Oxford comma in the title of this post: Yay or nay? I love Oxford commas, myself, but I enjoy hearing opinions about grammatical minutiae!
The Batman Chronicles volume 11 by Don Cameron (writer), Bill Finger (writer), Jack Schiff (writer), Alvin Schwartz (writer), Joe Greene (writer), Mort Weisinger (writer), Jack Burnley (artist), “Bob Kane” (artist), Dick Sprang (artist), Ray Burnley (inker), Jerry Robinson (inker), and George Roussos (inker). $14.99, 168 pgs, FC, DC.
I absolutely love The Batman Chronicles and I wish that DC would release them more often (the last one came out in December 2010). They’re the only “Chronicles” I read, so I don’t know how often the others come out, but I would think these are dirt cheap to produce as long as you have the actual artwork, because you don’t have to pay anyone (well, maybe the heirs of Bob Kane, but still). That’s neither here nor there, though – in terms of comics, I adore these volumes. Sure, the stories after the first few volumes are kind of goofy as DC decided to make Batman less of a Shadow rip-off and more of a superhero, but they’re still absolutely fun to read. And yes, this volume sees the debut of Dick Sprang as Batman artist, and while I’ve learned to appreciate some artists I hated when I first started reading comics, I have never warmed to Sprang’s work. But let’s break these stories down! Collected within are Batman #20-21, Detective Comics 82-85, and World’s Finest #12. They’re cover dated December/January 1943/44 to March 1944.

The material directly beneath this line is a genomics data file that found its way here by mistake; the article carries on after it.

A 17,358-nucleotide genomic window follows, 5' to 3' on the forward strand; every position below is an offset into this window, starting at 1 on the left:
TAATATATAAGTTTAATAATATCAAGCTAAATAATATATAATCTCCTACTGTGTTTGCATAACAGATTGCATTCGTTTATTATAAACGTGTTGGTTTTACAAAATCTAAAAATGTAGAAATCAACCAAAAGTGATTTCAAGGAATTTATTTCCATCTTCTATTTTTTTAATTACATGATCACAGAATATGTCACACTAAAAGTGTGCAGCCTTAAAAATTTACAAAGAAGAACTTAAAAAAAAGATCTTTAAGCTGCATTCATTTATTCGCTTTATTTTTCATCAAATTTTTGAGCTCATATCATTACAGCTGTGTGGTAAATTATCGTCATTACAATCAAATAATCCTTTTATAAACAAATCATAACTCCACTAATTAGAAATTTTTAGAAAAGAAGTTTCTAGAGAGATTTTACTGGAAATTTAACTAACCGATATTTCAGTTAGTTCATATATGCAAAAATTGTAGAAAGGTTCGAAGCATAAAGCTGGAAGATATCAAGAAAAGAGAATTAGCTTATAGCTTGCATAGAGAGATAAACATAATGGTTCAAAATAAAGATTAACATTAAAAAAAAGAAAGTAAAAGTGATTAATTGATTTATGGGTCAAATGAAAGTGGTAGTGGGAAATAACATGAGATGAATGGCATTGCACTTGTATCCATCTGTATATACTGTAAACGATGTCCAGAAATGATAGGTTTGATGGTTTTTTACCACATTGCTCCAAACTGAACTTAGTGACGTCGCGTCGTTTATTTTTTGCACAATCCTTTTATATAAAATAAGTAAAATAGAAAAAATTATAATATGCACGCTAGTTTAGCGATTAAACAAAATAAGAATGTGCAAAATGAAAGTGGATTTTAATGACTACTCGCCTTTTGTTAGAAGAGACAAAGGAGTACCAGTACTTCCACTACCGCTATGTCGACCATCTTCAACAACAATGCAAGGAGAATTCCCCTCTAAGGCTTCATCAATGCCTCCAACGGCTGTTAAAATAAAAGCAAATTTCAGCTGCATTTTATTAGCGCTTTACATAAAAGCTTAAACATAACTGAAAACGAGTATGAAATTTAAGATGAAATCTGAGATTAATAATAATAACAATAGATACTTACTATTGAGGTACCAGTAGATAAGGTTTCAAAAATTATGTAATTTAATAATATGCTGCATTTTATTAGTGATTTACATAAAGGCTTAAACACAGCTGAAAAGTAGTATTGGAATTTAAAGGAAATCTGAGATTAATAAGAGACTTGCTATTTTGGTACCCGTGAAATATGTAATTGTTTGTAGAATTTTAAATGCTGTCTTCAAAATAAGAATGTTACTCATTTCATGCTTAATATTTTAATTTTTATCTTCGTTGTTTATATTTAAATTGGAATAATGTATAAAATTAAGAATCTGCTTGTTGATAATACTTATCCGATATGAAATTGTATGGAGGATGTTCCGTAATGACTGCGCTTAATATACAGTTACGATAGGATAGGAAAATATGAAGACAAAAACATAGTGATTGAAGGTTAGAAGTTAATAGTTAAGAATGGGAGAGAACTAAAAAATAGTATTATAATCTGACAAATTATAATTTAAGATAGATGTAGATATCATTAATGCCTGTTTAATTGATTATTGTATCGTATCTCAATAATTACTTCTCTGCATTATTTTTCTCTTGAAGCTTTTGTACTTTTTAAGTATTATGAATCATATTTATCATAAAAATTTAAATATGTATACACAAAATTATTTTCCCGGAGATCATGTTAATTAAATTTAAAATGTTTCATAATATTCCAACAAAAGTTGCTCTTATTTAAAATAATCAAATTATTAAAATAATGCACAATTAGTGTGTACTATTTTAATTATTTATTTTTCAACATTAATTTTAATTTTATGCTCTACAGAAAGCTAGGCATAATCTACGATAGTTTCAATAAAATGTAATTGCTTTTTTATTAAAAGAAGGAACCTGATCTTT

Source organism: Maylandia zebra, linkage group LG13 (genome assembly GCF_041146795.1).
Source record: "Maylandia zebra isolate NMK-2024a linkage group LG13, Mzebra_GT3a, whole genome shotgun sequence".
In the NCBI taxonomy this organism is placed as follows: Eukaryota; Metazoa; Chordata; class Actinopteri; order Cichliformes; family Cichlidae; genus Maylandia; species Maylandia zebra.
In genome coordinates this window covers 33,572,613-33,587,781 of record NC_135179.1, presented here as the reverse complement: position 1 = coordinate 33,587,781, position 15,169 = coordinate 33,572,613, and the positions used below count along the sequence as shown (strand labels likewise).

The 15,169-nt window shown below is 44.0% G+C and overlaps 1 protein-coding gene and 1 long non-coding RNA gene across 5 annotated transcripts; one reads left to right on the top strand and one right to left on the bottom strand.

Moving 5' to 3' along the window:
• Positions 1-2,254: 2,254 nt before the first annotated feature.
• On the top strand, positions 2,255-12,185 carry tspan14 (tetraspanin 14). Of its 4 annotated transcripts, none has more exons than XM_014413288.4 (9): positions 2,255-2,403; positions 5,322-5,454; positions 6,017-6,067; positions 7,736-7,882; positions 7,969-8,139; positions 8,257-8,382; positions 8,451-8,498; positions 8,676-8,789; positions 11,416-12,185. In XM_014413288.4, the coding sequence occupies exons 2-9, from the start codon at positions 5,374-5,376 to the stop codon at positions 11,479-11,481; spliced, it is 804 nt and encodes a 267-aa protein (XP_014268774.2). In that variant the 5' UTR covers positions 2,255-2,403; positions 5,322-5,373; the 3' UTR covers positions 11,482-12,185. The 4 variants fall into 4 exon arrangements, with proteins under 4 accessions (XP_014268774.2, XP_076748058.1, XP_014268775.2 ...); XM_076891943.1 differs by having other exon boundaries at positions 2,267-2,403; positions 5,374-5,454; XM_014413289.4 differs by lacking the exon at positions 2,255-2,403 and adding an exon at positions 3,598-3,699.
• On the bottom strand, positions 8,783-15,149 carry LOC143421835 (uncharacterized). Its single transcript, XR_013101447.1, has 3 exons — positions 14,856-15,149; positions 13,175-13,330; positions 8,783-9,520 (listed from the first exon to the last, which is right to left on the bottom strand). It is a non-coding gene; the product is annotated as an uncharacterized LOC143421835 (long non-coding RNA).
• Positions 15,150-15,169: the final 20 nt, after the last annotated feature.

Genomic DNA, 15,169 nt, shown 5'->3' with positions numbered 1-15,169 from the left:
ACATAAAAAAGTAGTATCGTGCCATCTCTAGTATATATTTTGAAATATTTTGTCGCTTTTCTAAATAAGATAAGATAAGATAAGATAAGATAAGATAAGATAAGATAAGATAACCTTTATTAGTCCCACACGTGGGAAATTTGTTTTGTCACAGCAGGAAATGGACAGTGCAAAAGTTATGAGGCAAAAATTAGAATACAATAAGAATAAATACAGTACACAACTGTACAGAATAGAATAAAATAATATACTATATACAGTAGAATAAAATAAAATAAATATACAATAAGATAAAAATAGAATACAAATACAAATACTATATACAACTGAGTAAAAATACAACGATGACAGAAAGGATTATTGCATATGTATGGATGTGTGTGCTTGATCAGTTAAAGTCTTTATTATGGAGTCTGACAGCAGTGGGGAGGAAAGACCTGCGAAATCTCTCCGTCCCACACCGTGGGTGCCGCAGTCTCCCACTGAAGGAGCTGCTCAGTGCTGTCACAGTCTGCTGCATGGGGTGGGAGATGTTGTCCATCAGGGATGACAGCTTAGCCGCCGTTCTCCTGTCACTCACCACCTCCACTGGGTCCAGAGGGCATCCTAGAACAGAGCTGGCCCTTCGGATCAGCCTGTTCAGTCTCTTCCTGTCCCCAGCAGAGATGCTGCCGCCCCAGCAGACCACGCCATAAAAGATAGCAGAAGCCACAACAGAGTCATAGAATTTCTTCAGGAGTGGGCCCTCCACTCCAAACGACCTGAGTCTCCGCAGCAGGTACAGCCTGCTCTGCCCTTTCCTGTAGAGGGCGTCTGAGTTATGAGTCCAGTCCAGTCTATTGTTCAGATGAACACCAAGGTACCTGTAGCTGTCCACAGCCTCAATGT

First up is Batman #20, with four stories. “The Centuries of Crime” is about the Joker and two down-on-their-luck crooks swindling two people by pretending to send them a thousand years into the future and then a thousand years into the past. Batman and Robin, naturally, put the kibosh on that! What do we learn from this story? Bruce Wayne invested in a movie company that bought land on the “prairie” and built some sets, then went broke. The Joker used those very sets for his scam! The next story is “The Trial of Titus Keyes!” This is one of the best stories in the book, as Bill Finger sets it in a courtroom and flashes back to various events as witnesses tell what they know. It’s structured quite nicely. What do we learn from this story? Batman is stone cold – he threatens to depressurize a diving bell with a crook inside, which would kill him. Dude! In “The Lawmen of the Sea,” Batman and Robin hang out with the Harbor Patrol and fight pirates. What do we learn from this story? Batman has no sympathy for war widows – he scolds a woman who tried to commit suicide by telling her to suck it up and volunteer for the WAACs. Damn, Bats! Plus, Robin has a bed time. Finally, in “Bruce Wayne Loses the Guardianship of Dick Grayson,” Bruce Wayne loses … well, it’s right in the title! Dick Grayson’s uncle shows up and gains guardianship of Dick, but he has nefarious plans. Weirdly enough, it seems he really is Dick’s uncle. Apparently he hasn’t been seen in the DCU since. Man, that seems like a story opportunity waiting to happen! Could he be behind Leviathan? Or the Court of Owls?